Humans Prevail, Barely, in Standoff With Militant Raccoons

There is a siege underway on Eugenia Avenue, as clever, four-legged creatures with fiendishly nimble thumbs have declared war on a family of Bernal bipeds. Neighbors Limor and Lisha report from the front lines:

We thought we’d share this with the Bernalistas… Two very daring raccoons have been having a night war with us, which lately stretched into the early mornings.

Pentagon sources tell Bernalwood that SEAL Team Six is standing by to assist if necessary.

PHOTO: Neighbor Limor

10 thoughts on “Humans Prevail, Barely, in Standoff With Militant Raccoons

  1. Raccoon babies are born every summer in a nook between our house and the neighbors. Baby raccoon sightings on our front porch are a frequent occurrence. After they are weaned, they cross Precita Avenue to go terrorize the residents up the hill.

  2. We’ve had them come to visit our backyard on Elsie as well! They seem so cute until they really want something! I wonder if this is why so many cats go missing on our hill? Yikes!

    • War? What are the weapons?
      A group of raccoons systematically cleared my backyard of snails and slugs. I always know when they’ve been around because my flower posts are a bit off center. They move the pots to check for good eats. Great flexible wrists and digits.
      I think most cats have keener senses and know to stay at a safe distance.
      Remember, they were here way before us!

      • They were here before the residents… But the residents living habits gave the racoons a predator free environment, ample food source, shelter, etc.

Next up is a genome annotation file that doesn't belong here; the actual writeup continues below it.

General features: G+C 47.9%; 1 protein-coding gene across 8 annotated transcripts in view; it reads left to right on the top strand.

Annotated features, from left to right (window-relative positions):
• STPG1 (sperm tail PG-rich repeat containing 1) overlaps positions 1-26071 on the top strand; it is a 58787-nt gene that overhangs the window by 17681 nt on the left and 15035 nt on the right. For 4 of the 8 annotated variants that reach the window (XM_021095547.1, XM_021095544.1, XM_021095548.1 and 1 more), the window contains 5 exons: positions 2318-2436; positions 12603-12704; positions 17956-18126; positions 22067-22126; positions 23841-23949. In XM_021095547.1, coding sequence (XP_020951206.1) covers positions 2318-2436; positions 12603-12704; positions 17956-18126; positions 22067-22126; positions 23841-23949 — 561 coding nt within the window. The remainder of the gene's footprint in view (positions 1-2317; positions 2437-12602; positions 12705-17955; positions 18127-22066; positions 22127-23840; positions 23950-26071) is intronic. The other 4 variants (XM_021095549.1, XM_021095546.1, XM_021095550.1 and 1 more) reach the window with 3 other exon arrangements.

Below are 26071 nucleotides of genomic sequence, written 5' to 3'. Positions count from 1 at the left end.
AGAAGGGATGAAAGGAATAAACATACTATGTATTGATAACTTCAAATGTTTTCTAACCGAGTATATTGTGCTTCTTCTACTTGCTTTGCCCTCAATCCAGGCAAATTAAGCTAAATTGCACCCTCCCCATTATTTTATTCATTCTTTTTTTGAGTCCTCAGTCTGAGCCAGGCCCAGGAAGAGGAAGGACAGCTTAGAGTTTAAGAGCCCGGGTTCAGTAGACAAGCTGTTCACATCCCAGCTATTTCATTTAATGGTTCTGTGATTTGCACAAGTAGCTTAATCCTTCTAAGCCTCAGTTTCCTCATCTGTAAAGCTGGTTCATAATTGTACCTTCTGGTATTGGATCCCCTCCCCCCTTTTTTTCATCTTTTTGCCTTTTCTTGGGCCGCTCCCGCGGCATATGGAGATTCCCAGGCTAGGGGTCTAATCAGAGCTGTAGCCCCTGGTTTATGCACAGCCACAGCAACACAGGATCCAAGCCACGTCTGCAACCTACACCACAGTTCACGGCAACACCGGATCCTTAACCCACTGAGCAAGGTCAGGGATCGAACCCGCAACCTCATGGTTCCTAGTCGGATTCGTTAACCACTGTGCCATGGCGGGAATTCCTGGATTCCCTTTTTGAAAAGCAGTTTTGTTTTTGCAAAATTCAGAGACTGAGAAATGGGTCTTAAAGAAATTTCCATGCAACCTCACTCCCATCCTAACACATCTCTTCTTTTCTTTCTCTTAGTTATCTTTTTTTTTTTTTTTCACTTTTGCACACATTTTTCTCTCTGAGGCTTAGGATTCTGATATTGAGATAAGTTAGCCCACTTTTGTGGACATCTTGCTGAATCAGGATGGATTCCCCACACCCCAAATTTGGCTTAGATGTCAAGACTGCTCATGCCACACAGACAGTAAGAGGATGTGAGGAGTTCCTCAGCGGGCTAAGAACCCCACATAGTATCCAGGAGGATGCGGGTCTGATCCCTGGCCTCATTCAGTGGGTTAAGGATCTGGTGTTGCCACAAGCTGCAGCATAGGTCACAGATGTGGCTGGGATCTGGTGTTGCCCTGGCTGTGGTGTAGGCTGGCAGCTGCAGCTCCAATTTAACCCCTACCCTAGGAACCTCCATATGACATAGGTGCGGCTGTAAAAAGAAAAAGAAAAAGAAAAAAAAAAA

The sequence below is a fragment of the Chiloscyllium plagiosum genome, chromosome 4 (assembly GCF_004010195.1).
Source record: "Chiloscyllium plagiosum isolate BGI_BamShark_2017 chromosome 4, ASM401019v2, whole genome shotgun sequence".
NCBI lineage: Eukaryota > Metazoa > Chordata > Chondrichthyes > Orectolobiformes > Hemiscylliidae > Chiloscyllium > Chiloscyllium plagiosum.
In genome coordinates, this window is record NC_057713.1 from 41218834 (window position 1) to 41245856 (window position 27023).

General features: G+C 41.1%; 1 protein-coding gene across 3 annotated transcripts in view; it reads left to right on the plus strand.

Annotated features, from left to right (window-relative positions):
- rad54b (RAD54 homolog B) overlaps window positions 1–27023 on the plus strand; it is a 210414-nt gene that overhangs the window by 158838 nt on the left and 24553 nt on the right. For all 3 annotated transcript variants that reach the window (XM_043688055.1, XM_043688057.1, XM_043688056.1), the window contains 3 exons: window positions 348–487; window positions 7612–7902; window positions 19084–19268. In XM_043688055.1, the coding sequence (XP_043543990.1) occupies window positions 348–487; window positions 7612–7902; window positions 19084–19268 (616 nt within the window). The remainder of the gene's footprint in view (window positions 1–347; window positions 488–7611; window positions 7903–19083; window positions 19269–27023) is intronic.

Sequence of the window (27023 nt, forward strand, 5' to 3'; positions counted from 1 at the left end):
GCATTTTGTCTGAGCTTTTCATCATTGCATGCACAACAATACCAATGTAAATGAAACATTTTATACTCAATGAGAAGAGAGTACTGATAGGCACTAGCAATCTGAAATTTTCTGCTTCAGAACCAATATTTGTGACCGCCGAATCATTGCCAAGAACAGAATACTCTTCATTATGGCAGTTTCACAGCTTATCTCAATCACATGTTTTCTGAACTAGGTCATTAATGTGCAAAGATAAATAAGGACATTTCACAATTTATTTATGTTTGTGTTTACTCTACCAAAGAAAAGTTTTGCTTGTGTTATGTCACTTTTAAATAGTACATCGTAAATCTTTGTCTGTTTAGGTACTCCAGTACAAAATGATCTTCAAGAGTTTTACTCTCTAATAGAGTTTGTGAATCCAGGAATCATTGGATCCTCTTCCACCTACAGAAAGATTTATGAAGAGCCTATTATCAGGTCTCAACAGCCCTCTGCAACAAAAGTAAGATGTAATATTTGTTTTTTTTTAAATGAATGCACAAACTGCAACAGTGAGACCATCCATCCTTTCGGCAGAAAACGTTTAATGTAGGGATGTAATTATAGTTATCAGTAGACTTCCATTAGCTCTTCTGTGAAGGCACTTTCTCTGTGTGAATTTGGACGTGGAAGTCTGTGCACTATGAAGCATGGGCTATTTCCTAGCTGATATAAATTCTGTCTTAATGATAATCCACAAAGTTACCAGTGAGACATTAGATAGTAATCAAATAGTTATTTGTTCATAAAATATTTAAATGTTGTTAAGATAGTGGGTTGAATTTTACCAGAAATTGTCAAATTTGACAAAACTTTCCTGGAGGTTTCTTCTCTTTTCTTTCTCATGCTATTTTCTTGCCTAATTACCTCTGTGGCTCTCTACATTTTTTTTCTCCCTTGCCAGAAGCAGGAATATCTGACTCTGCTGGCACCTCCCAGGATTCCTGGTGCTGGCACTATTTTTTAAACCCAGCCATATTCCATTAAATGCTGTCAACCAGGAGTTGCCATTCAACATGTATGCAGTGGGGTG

I don’t think complaining about them and having them removed is stepping over the bounds of nature. They’re pests now, not wildlife.

  3. Less than a year ago, we were awakened to the sound of two fighting raccoons who, fighting across adjacent rooftops like some action-film, tumbled into our atrium.

    The noise was fantastic and the battle only ended when both figured out how to climb out again, back to the roof. Scars on our walls and dirt emptied from a flowerbed were the evidence left behind.

    The length of the fight left my wide wondering what to do should the two keep fighting in the cage match it had become.

  4. One of those Eugenia racoons was coming through our cat door at night and eating all the cat food. Once we figured it out and blocked off the cat door, s/he would just stand on the back porch, looking annoyed, waiting to be let in. Entitled little bastards, they are.

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